When my wife told me I’ve been doing an admirable job of losing weight, but that I’m still packing a few too many extra pounds, I had to agree. But then she said I need to spend as much time as I can hunting this year. My first reaction was to look around for the hidden camera.
But she explained hunting is good exercise, and again, I had to agree. But I went one step further. I sat down and outlined the elk hunting diet.
Here’s how it works:
Step One: Dig out the topo maps for your elk area. Find the spot where the little lines are closest together. This will indicate the steepest terrain. This is where you want to go.
Step Two: Strap all your gear on your back and stroll around the neighborhood. If you’re going to have a heart attack, it’s better to have one in town than out in the wilderness somewhere.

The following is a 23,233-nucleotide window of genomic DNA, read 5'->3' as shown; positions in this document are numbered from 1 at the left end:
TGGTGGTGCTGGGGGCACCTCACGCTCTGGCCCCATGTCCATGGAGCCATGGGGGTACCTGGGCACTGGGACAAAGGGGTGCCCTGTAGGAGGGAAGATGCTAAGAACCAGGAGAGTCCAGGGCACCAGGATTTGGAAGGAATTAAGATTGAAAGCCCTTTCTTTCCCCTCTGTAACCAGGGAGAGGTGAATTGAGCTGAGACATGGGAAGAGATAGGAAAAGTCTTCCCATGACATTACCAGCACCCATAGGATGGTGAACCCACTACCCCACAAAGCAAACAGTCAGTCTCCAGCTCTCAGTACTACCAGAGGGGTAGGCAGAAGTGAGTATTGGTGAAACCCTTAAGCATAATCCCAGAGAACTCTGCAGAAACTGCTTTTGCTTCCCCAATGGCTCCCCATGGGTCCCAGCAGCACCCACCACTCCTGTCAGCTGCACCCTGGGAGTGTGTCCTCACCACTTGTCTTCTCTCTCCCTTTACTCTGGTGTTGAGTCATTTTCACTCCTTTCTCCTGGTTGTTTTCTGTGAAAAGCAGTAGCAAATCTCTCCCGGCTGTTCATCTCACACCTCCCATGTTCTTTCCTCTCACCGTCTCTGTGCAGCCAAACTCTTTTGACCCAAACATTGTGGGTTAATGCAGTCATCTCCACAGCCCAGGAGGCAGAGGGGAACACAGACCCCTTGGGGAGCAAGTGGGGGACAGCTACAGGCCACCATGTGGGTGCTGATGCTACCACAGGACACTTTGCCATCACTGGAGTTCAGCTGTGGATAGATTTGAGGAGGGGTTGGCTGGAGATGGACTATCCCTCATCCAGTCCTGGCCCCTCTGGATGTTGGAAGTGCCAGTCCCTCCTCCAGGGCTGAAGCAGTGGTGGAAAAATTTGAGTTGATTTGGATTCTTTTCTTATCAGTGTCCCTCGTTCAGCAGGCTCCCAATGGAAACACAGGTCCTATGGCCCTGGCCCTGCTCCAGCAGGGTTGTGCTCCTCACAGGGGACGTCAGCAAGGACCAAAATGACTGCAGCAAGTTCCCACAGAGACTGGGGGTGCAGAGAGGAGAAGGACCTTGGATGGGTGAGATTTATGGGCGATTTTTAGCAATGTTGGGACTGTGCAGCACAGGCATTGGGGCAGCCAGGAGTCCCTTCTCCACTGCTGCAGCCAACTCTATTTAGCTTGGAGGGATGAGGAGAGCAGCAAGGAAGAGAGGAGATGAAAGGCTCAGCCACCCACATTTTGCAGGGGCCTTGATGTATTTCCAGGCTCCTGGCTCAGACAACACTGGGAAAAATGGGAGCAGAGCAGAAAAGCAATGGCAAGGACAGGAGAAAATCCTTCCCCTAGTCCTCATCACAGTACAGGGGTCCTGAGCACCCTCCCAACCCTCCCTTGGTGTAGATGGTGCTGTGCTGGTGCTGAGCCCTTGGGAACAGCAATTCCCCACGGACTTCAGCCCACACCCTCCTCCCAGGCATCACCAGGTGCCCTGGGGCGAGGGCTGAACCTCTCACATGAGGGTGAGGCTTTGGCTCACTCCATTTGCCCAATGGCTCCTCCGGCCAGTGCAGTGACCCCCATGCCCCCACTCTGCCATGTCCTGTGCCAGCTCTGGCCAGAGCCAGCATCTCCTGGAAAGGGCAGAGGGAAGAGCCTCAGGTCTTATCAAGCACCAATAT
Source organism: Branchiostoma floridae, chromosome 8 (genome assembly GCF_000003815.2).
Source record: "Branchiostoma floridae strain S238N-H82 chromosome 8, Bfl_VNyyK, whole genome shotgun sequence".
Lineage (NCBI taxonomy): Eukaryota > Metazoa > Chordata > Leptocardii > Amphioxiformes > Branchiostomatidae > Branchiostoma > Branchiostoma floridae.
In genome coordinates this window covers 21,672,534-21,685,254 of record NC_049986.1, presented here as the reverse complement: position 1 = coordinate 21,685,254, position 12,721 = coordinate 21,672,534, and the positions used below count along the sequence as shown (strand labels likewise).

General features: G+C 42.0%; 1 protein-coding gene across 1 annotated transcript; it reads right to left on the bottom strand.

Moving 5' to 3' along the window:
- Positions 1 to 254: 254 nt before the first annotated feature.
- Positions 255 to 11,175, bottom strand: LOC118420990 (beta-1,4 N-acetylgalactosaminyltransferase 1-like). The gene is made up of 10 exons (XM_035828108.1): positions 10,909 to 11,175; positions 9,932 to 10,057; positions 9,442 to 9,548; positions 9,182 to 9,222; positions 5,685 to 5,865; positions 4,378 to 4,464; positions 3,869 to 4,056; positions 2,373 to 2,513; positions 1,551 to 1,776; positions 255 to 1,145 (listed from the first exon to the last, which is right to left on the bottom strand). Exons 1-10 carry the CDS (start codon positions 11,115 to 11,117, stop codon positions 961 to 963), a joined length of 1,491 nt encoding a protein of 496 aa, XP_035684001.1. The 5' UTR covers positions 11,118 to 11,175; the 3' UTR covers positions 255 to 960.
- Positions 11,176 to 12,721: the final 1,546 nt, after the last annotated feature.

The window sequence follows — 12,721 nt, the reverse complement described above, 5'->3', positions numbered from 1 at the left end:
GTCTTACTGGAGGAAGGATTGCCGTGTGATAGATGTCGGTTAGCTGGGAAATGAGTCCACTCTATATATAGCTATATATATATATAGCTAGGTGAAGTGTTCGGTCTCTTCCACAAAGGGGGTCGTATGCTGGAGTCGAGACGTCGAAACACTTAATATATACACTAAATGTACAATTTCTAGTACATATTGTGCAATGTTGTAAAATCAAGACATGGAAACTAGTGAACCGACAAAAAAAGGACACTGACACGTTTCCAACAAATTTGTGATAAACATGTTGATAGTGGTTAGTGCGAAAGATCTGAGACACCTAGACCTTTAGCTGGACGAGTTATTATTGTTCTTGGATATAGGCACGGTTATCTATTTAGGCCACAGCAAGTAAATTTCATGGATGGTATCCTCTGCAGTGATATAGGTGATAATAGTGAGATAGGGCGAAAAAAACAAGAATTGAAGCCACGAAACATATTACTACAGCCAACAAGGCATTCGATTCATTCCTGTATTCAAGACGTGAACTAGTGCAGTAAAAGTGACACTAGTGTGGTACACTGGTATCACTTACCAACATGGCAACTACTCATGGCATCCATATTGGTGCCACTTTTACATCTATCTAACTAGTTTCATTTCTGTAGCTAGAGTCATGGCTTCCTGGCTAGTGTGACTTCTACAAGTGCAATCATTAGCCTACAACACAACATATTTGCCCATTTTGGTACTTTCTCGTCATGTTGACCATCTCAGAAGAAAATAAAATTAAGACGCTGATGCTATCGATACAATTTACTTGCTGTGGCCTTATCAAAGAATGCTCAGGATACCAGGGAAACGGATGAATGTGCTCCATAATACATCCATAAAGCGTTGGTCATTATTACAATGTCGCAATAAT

Step Three: Head for the hills. Be sure to carry everything you think you might need in your backpack: extra clothes, extra ammunition, a couple gallons of water, game saws, skinning knives, survival gear, etc. Head for the steepest, most tree-covered hillside in the country. Do this all day. Even if you hear elk bugling down in the flatter country, stay up on the hillside. Remember, you’re here to lose weight. Bringing down an elk is just a bonus.
Step Four: After doing this for as many days as your boss and your significant other will allow, you may have figured out where the elk are congregating. On the last day of your diet, as a reward for sticking with it, you can go where the elk are and try to take one home. A diet including elk steaks is a healthy one – it’s good, lean meat, free of steroids and other additives.
Step Ten: If you’re lucky enough to get an elk, be prepared for the really hard work. You’ll have to pack that sucker out. Don’t be tempted to take the easy way out and use a game carrier. Quarter it and haul it out in four separate trips.
If for some reason this diet doesn’t work the first time, try it again next year.